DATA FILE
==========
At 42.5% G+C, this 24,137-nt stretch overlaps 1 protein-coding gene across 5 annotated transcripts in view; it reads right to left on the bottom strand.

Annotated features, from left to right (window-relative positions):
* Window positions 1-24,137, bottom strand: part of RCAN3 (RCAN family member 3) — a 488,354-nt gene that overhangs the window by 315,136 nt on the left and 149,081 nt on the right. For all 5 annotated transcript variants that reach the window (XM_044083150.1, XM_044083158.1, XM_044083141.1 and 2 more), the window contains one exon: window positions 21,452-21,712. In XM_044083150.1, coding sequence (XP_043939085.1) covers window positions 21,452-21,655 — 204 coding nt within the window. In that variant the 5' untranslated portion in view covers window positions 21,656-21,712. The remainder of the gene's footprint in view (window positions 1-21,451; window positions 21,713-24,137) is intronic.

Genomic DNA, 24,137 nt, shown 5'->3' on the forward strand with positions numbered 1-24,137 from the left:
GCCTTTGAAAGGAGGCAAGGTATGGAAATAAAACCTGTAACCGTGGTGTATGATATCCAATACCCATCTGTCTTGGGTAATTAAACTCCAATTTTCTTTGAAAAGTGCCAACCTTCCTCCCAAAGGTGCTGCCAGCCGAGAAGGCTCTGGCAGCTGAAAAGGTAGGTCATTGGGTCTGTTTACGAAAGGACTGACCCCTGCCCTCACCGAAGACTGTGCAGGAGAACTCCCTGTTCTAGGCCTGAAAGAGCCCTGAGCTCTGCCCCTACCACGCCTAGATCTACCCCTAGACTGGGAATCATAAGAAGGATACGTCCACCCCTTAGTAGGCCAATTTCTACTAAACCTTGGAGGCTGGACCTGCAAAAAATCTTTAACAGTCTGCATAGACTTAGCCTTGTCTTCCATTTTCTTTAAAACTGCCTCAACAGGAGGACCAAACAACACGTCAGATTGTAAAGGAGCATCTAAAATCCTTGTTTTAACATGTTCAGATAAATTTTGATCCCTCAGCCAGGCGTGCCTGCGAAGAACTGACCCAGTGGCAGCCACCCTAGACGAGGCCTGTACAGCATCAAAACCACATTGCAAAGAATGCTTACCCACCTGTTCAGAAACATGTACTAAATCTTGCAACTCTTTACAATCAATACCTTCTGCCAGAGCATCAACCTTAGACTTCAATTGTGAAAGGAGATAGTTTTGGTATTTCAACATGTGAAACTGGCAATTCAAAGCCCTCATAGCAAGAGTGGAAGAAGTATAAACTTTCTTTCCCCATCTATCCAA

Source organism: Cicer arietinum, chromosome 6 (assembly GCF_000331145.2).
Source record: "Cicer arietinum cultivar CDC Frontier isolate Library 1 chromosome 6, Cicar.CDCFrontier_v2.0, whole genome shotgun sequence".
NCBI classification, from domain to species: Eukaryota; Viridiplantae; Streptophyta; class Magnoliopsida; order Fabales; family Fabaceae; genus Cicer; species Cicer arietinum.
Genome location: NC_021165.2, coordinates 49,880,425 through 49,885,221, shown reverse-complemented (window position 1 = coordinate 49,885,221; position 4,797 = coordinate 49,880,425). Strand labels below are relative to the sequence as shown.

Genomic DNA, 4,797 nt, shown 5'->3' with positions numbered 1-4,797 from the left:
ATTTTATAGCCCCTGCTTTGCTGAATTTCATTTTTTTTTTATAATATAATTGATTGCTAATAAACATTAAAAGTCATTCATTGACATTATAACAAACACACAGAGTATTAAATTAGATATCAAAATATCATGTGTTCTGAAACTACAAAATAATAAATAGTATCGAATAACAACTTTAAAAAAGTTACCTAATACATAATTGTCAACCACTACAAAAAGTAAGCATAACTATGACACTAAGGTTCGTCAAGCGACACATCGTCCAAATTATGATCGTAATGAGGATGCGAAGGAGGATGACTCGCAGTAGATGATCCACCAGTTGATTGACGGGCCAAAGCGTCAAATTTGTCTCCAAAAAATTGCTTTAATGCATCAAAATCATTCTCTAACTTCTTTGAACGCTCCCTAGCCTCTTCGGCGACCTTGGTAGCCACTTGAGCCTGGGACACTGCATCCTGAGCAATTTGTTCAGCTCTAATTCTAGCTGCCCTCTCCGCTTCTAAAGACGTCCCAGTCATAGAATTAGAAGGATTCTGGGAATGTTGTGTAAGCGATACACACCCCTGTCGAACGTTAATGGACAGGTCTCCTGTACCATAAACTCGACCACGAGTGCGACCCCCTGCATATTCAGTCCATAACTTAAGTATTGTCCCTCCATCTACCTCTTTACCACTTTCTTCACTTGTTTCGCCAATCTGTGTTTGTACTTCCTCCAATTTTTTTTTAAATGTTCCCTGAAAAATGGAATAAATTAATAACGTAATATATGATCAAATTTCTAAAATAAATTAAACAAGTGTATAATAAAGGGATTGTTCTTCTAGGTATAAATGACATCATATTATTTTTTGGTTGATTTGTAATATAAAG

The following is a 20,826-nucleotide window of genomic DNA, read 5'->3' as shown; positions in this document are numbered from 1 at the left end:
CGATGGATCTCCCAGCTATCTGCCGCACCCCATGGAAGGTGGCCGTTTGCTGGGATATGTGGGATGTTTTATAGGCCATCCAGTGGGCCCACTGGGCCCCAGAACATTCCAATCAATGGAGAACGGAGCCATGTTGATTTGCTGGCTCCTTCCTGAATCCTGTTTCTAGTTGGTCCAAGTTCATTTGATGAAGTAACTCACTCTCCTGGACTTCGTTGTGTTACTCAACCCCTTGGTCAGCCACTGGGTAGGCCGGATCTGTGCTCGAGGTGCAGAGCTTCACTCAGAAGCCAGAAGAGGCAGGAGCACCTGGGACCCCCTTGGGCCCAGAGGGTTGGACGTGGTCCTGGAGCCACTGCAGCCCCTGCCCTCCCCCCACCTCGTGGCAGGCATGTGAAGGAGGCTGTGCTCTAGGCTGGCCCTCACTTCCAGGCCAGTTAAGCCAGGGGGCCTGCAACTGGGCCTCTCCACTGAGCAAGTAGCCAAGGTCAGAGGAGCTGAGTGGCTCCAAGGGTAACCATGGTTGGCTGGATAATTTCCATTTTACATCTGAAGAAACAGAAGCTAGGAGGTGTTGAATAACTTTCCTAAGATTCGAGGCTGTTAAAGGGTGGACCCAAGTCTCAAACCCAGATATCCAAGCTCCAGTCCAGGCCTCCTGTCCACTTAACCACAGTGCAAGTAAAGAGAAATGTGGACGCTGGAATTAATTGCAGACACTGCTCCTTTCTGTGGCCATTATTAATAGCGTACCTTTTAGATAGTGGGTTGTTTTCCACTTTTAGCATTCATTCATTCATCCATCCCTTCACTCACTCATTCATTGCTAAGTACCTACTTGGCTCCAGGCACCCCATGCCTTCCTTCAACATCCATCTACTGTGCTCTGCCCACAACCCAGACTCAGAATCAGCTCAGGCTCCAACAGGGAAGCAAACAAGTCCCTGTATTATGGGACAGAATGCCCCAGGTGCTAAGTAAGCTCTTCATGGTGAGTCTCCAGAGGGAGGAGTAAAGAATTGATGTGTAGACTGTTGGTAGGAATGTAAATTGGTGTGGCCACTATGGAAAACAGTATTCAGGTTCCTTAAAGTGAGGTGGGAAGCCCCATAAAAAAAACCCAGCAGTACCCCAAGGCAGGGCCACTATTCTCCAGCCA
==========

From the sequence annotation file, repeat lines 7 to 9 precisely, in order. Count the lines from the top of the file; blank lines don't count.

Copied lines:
Source record: "Cicer arietinum cultivar CDC Frontier isolate Library 1 chromosome 6, Cicar.CDCFrontier_v2.0, whole genome shotgun sequence".
NCBI classification, from domain to species: Eukaryota; Viridiplantae; Streptophyta; class Magnoliopsida; order Fabales; family Fabaceae; genus Cicer; species Cicer arietinum.
Genome location: NC_021165.2, coordinates 49,880,425 through 49,885,221, shown reverse-complemented (window position 1 = coordinate 49,885,221; position 4,797 = coordinate 49,880,425). Strand labels below are relative to the sequence as shown.